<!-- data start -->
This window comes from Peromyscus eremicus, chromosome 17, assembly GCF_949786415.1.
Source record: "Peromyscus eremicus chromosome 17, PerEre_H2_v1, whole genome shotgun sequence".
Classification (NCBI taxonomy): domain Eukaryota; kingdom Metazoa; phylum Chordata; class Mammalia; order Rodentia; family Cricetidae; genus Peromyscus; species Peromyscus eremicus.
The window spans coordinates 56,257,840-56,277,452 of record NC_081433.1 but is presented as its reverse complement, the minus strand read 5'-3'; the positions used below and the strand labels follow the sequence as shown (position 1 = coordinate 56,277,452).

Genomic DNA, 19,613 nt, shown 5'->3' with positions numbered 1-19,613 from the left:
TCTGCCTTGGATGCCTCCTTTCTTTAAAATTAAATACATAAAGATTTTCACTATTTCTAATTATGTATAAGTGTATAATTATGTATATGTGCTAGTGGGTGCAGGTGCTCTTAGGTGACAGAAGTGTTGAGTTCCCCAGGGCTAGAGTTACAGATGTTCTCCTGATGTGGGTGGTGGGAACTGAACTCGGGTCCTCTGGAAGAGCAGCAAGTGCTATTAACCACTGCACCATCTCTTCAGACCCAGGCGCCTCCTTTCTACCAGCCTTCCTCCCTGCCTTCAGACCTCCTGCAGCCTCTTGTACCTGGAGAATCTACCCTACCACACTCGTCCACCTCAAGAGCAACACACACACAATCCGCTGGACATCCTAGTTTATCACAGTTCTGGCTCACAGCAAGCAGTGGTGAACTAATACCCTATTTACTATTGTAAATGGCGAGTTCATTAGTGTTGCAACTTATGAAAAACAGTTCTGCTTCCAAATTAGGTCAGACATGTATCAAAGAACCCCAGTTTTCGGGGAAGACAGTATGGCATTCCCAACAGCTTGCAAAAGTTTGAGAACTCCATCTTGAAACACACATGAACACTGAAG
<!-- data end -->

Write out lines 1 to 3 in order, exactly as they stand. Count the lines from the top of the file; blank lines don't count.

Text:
This window comes from Peromyscus eremicus, chromosome 17, assembly GCF_949786415.1.
Source record: "Peromyscus eremicus chromosome 17, PerEre_H2_v1, whole genome shotgun sequence".
Classification (NCBI taxonomy): domain Eukaryota; kingdom Metazoa; phylum Chordata; class Mammalia; order Rodentia; family Cricetidae; genus Peromyscus; species Peromyscus eremicus.